Friday, 18 September 2015
Ways To Save Money At University
In my first term at uni last year, I was pretty frivolous with my cash. At one point a got to a stage where I looked in my account and, to my surprise, I had well under £100 left. Panic ensued, naturally. Thereafter, I decided that I would cut back in every way that I could and I ended up saving so much money. So, I wanted to share my money saving tips with you as I know that I was rather nervous before I started uni about how I would budget my money so I would like to share what I have learnt.
You are studying - and possibly living - in a university city. Students often donate lots of the things that they have accumulated whilst at uni that they don't want to take back home with them. Our uni even organised a collection of things to donate to charity at the end of the year when we were moving out of halls so our unwanted goods went straight to charity shops in the city.
I found that there were lots of branded clothes and bags that were often new in charity shops in Cardiff for a good price - unlike in smaller towns, charity shops in cities get so much stock that they don't have to overcharge for branded goods. You might even find the textbook that you need that is £30 in Blackwell's or something to liven up your new place.
Sell unwanted items on eBay
I made serious money selling all my unwanted clothes on eBay throughout the year. This is, of course, something you should really do before moving out or at the end of the academic year but I found that as I bought new clothes, other things in my wardrobe lost their appeal so the best way to get rid of them - and make some money to replace them - was via eBay.
Only buy course books you know for definite are compulsory to buy for your course
This is so important. When you get your reading list, only purchase the primary texts. The secondary/background reading can be found in the library. Also lecturers will probably tell you if an extra textbook is a good one to own. Trust me, you'll be living off Pot Noodle and stale bread for the rest of the term if you purchase every book on the reading list.
Do work at the library
This one applies more to those who have to pay electricity bills - i.e. those not in halls. A good option is to do your work at the university library. You can charge your laptop there as you work or use the PCs there as not to waste excess electricity. I would always write up the basic argument of an essay on paper then go to the library to type it up on a PC and print it there.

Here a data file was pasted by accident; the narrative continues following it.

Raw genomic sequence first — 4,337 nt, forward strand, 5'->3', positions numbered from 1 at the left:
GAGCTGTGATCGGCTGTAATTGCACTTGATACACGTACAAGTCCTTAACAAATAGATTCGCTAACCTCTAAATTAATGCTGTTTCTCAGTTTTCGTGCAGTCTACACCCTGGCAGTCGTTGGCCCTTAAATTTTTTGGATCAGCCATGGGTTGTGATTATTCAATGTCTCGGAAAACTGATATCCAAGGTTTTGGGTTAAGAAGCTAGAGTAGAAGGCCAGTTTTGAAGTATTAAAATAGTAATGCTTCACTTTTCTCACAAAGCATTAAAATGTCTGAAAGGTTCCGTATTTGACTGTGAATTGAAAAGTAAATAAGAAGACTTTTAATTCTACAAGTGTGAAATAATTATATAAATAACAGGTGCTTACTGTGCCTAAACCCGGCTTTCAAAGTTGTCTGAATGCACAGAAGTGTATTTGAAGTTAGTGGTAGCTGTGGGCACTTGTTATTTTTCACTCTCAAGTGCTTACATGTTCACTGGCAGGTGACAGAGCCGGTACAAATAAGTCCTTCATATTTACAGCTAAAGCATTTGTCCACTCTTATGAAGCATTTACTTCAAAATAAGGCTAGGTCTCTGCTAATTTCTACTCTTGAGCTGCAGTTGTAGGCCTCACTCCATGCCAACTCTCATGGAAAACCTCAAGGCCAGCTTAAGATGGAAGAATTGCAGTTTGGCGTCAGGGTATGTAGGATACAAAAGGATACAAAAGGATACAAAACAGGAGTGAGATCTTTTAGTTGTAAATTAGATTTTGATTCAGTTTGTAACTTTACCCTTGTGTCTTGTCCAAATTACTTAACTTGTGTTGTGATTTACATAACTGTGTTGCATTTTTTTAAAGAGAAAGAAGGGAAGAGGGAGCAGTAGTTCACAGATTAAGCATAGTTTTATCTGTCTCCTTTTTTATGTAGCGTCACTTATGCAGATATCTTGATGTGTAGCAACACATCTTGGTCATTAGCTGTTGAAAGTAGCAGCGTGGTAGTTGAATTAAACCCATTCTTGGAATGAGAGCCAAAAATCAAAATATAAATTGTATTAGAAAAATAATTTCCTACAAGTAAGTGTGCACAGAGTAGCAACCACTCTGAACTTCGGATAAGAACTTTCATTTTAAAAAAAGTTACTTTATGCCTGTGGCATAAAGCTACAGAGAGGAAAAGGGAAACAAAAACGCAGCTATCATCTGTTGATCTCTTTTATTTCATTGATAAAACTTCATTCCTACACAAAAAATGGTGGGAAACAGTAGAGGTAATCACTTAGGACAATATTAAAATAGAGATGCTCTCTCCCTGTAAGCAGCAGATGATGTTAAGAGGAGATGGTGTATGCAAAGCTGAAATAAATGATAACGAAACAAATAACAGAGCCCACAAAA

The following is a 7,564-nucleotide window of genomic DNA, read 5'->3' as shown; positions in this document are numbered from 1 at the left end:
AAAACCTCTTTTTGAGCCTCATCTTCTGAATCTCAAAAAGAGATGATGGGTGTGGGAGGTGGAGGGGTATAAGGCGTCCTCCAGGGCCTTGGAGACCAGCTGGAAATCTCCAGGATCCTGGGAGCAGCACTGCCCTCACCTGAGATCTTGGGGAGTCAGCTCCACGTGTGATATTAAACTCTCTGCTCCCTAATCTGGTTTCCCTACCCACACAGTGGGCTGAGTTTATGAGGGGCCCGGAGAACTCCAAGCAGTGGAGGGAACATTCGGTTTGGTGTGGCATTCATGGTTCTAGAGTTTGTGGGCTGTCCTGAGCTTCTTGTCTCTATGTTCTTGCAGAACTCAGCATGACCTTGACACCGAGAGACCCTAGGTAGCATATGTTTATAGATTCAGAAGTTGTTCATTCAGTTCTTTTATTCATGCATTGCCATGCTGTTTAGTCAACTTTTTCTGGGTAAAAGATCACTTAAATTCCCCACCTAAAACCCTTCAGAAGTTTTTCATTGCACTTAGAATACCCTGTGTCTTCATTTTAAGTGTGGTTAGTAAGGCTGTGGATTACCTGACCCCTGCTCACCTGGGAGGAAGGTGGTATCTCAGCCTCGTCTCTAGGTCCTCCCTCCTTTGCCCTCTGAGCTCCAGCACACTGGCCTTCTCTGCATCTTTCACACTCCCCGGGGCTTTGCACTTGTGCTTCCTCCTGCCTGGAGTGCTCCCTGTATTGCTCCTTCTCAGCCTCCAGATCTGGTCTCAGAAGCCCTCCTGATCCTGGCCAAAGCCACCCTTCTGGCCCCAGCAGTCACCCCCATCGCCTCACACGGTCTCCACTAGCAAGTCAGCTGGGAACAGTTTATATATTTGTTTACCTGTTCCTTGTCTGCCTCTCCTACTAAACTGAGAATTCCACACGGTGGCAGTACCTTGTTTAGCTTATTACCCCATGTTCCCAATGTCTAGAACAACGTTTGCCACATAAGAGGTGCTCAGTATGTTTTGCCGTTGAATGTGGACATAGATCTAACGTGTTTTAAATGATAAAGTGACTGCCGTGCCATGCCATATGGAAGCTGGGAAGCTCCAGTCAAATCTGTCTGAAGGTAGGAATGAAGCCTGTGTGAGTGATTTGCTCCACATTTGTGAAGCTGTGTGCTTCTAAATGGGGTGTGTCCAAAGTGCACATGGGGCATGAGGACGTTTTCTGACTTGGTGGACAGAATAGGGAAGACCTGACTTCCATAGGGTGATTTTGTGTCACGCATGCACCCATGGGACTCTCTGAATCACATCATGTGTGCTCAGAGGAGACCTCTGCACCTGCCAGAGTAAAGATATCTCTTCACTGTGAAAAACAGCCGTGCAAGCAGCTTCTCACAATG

Make use of the uni wifi
Got blogging emails to reply to? Nip to the library, find a quiet corner, and make use of the free wifi. Then you're not paying data charges and you needn't have your broadband left on at home.
These are an absolute lifesaver. The amount of times I would have had to replace the batteries in my blogging camera if it wasn't for having rechargeable batteries. It is something you have to spend a little more on but it works out a lot cheaper in the long run - especially if you're using a battery operated appliance often.
Use your student discount. This seems obvious but it is easy to forget to take your student ID out to the shops or wherever with you. You can get a student discount at so many places these days so it is a shame to miss out on it.
Fresher's Week offers
During Fresher's Week you will be inundated with offers left, right, and centre. Make the most of it. Pizzas are buy one get one free at Domino's? Do it. You'll regret passing up the offer when you're paying full price for two.
Lots of Lidls have a bakery section where they sell freshly baked bread and cakes for very low cost. You can get a whole French stick for, I think, 45p. And it tastes as good as a Tesco or Sainsbury's one which would have been about 40p more expensive.
Get a part time job
Getting a part time job is something I would advise. Towards the end of my first year, I worked 6 hours a week at a cleaning job. It doesn't sound much but, at £8 per hour, I had a little extra cash in my pocket to spend on what I liked.
At the start of the year, I would take the bus to the bus station whenever I needed to catch a coach to travel home on. It wasn't hugely expensive but I then discovered that the bus station was only about a 40 minute walk away. From then on, I decided to walk it each time and it really wasn't a problem at all. The only time I wouldn't walk somewhere is if it is more than an hour's walk away or if it is getting dark.
National Express coaches
I always use coaches and I would seriously advise it. It takes longer than the train but it is so much cheaper. For instance, my return fare from Devon to Cumbria was £50. If I had taken the train it would have been about £180. No student can afford to be spending that kinda money frequently. If you use the coach service, you can go and visit your friends in different places around the UK inexpensively.
Also, if you are going to be travelling home a fair bit, get a coach card or rail card to get really good discounts.
I hope this post was helpful and, if you are starting uni or returning to uni this month, I wish you all the best and I hope you have an amazing time.